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Design of Divided Wall Reactive Distillation for Hydrolysis of Methyl Acetate

Hao-Yeh Lee, Hsiao-Ping Huang, and Chih-Chun Hsu. Chemical Engineering, National Taiwan University, No. 1, Sec. 4, Roosevelt Road, Taipei, Taiwan

Because the price of the crude oil is arising constantly, the exploitation of energy saving becomes one of the recent focuses in research. Utilizing integrated multi-functional unit to replace some single function units is one effective approach toward this goal. Reactive distillation column (RD) and divided wall column (DWC) are examples of such integration. A further integration of RD and DWC is thus motivated and is called reactive divided wall column (RDWC). The methyl acetate hydrolysis process with RDWC design was first proposed by Sander (2007). However, their work was aimed to illustrate that the concept of RDWC could be physically feasible for industry. From their research, the major products (i.e. methanol and acetic acid) are not as pure as the industrial grade. To overcome this deficiency, the design of RDWC aimed to high quality products and the possible energy savings achievable are studied.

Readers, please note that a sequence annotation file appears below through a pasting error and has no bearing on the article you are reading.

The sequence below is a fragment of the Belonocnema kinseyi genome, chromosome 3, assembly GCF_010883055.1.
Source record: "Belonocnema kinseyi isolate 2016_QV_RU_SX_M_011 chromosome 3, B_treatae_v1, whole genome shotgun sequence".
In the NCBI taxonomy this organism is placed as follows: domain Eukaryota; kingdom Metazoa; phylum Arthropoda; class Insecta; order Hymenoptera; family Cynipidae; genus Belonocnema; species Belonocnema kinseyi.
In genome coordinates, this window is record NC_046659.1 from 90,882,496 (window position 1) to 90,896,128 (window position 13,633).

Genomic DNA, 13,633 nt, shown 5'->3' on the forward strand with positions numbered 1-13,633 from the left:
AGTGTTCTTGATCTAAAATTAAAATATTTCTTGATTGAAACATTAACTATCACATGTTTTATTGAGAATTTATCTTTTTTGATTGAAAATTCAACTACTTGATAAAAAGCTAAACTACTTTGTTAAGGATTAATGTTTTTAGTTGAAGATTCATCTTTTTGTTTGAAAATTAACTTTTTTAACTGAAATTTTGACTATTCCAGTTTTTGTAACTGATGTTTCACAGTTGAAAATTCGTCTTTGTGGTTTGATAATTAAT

In this paper, a traditional RD configuration which contains one RD column and one sidedraw distillation column for methyl acetate hydrolysis is studied. In this configuration, RD top condenser contains 10 times catalyst than reactive tray and has total reflux to improve the methyl acetate conversion. Except the methyl acetate, the acetic acid, methanol, and excess reactant water are drawn from the RD bottom and fed into the second column. In the second column, top distillate with high pure methanol and bottom product with high purity acetic acid are obtained. The sidedraw of second column contains rich water which is fed as a recycle stream back to the RD column. It is found that although the above-mentioned configuration can achieve high product specifications, it needs much more reboiler duty and total annual cost. To decrease the energy consumption and capital cost reduction, the above process is integrated to a RDWC configuration. By simulation, it proves that this RDWC can be an effective design. Compared with the original configuration, the original RD reboiler is removed. From this RDWC design, all energy required is provided by the reboiler of the second column. The resulting RDWC can reduce 40 % energy demand and 25 % total annual cost. It is observed that, to make this major saving possible, this RDWC avoids the remixing effect that used to take place is the original RD bottom.